by Paul Bowles



In 1985, Paul Bowles wrote this travel article about his experience in island living. Here, Bowles refers to the country of Sri Lanka, but when he owned Taprobane island from 1952 to 1956, the nation was known as Ceylon. Jane Bowles did not like the island and preferred living in Tangier, Morocco.



Like most people, I have always been certain there was a place somewhere on this planet that could provide the necessary respite from all reminders of present-day chaos and noise, a place to which one could escape and, having escaped, shut the figurative door, there to breathe pure air and hear only the sounds provided by natural forces. So it was with tremulous excitement that I first saw the little island of Taprobane, in Weligama Bay off the south coast of Sri Lanka. Here was a site that seemed to have all the requisite qualities: It was scarcely more than a hummock of black basalt rising above the waves of the Indian Ocean, yet was heavily covered with high trees that left visible only a glimpse of the house at its summit. I had never seen a place that looked so obviously like what I was searching for. And I felt that it was aware of me, that it silently beckoned, sending forth a wordless message that meant: Come. You’ll like it here.


  Paul Bowles' former island, as it looks today.

            Three years later, I signed the necessary documents and became the owner of this tiny parcel of paradise. The erstwhile proprietor, a rubber planter named Mr. Jinadasa, also bred racehorses and bet on them. When a horse in which he has great confidence failed to justify his hopes, he found himself in immediate need of cash. My informant in Sri Lanka wired me in Madrid, and as soon as the news arrived I rushed out to cable the money.


            I inherited a couple who were resident gardener and maid, and who continued their work as if they were still in the employ of Mr. Jinadasa. In aspects they had worked for several owners, scarcely knowing them apart, and were aware only that their employer must be addressed as Master. The island had belonged to various people in the recent past, and none of them had kept in very long. It was a pleasure dome, a place they used for weekend parties. The only person who had actually lived there was the Comte de Mauny Talvande, who had built the house and furnished it after reclaiming the island from its former status as the local cobra-dump. (All cobras found in the region were put into sacks, carried across to the island and left there, since in Sri Lanka one doesn’t kill snakes). In order to settle in, I needed to buy only new mattresses for the beds, and lamps and kitchenware. The furniture, made of the heaviest kinds of tropical wood, was well-nigh immovable.


            Finding a good cook was the greatest initial challenge, but eventually, in the nearby town of Matara, I unearthed a man who had been chef in a hotel. At the same time I discovered that no cook would work without an assistant, so I was obliged to take on two men. The cook cooked; the extra man served at table and washed dishes. Indeed, each employee in the house had a very precise idea of what his work involved, and it was impossible to get any of them to perform an act he considered to be outside his domain. The maid polished the furniture and filled bowls with orchids. The gardener fetched things from the market in the village on the mainland. Another man, a Hindu came twice a day to empty the latrines, as there was no running water on the island. Life moved like clockwork; there were no complications.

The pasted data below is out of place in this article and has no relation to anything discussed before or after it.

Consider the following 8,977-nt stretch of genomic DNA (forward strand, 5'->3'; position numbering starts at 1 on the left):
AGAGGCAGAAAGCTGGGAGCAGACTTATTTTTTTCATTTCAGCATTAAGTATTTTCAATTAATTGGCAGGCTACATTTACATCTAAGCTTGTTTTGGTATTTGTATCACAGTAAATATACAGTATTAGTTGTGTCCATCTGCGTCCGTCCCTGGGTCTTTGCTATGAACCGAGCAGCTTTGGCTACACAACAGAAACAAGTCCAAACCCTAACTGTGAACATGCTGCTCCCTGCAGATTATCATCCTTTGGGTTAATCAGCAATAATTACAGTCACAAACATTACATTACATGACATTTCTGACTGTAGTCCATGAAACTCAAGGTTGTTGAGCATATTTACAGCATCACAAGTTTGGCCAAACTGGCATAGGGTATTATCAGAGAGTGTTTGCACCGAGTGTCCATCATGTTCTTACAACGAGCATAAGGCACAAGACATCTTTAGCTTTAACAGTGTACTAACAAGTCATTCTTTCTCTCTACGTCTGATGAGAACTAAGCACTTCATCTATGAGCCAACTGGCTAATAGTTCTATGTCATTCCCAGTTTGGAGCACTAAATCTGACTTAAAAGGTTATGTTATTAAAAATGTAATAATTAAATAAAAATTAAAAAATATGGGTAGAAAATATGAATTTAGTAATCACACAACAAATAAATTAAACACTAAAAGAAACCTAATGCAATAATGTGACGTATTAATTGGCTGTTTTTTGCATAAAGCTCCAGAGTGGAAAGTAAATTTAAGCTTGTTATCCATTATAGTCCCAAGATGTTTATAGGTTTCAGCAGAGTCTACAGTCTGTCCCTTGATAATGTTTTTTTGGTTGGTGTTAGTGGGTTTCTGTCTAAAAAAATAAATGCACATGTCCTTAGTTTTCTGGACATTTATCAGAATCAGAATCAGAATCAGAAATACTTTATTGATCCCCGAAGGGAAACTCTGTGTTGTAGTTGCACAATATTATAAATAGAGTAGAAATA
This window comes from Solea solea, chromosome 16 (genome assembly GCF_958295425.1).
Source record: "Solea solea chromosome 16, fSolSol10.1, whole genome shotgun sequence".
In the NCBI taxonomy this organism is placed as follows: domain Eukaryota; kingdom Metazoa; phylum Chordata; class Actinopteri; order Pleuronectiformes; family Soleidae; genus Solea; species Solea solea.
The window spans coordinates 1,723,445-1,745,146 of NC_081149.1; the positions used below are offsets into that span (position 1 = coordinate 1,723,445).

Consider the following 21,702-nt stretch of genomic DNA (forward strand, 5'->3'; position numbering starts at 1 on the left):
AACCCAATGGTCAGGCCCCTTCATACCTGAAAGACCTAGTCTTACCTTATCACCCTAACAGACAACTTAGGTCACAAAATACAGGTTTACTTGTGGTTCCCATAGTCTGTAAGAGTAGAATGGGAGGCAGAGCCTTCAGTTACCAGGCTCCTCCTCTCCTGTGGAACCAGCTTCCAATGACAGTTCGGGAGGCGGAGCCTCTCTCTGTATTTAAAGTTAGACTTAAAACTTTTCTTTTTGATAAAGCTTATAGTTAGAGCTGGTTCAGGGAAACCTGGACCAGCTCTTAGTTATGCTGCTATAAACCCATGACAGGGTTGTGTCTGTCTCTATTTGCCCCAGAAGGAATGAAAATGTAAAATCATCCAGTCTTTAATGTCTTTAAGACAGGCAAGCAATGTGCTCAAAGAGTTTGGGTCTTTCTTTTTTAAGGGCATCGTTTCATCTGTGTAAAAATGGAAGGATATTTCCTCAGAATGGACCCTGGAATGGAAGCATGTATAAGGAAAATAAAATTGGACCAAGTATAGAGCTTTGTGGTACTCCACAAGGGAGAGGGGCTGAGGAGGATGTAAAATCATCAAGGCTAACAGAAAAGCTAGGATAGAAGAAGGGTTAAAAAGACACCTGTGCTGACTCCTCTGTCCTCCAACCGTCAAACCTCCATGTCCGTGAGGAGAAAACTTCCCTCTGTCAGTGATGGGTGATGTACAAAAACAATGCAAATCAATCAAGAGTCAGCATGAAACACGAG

For me, much of the joy of living on Taprobane had to do with lying in bed at night listening to the sound of the big waves booming against the cliffs below, and the more distant, subdued sound of the same waves breaking on the sand along the great curved beach. I couldn’t conceive of a greater luxury then, nor can I now. The subsidiary luxuries consisted of early tea along with an assortment of fruit (served in bed), a real English breakfast at nine and, at midday, a curry the like of which I’ve not eaten elsewhere. The cook provided twenty side dishes for each meal (including marunga leaves which, sprinkled over coconut cream, gave the food an irresistible flavor). At night the men would go down to the rocks and catch enough lobsters for the next day’s curry. When the lobsters were too few, we made do with spearfish, the local equivalent of pompano, and equally delectable.


            Only once was this tranquil existence significantly disrupted: What happened was that the government of Sri Lanka came to an agreement with Peking whereby China would receive the totality of Sri Lanka’s rubber crop in return for specified quantities of China’s rice. The rice arrived, but it had been lying in damp warehouses for so long that it was rancid. When one tried to cook it, it gave off an unbelievably powerful stench; it was inedible. All the Sinhalese were complaining, but there was no help for it. The only solution was to comb the shops in all towns along the coast for boxes of English rice and hoard them and, when the shops were empty, which they soon were, to go more than a hundred miles to Colombo and bring back all one could find. Only thanks to such efforts did the curry continue to be as good as ever.